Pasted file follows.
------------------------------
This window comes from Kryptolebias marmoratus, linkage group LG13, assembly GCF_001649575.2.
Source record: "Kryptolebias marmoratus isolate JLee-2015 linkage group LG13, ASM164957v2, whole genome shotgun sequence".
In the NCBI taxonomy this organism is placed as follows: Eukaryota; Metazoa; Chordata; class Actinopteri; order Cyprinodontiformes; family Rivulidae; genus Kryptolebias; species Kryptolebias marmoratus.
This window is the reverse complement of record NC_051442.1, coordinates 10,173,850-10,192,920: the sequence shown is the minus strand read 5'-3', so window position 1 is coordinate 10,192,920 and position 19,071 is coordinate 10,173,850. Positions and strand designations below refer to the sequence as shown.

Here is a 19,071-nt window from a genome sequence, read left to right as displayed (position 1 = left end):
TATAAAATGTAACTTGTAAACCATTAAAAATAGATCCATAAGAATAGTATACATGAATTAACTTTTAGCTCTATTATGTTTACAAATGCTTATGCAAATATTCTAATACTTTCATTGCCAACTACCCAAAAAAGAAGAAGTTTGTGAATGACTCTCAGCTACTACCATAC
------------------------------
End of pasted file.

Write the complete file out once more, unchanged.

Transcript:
This window comes from Kryptolebias marmoratus, linkage group LG13, assembly GCF_001649575.2.
Source record: "Kryptolebias marmoratus isolate JLee-2015 linkage group LG13, ASM164957v2, whole genome shotgun sequence".
In the NCBI taxonomy this organism is placed as follows: Eukaryota; Metazoa; Chordata; class Actinopteri; order Cyprinodontiformes; family Rivulidae; genus Kryptolebias; species Kryptolebias marmoratus.
This window is the reverse complement of record NC_051442.1, coordinates 10,173,850-10,192,920: the sequence shown is the minus strand read 5'-3', so window position 1 is coordinate 10,192,920 and position 19,071 is coordinate 10,173,850. Positions and strand designations below refer to the sequence as shown.

Here is a 19,071-nt window from a genome sequence, read left to right as displayed (position 1 = left end):
TATAAAATGTAACTTGTAAACCATTAAAAATAGATCCATAAGAATAGTATACATGAATTAACTTTTAGCTCTATTATGTTTACAAATGCTTATGCAAATATTCTAATACTTTCATTGCCAACTACCCAAAAAAGAAGAAGTTTGTGAATGACTCTCAGCTACTACCATAC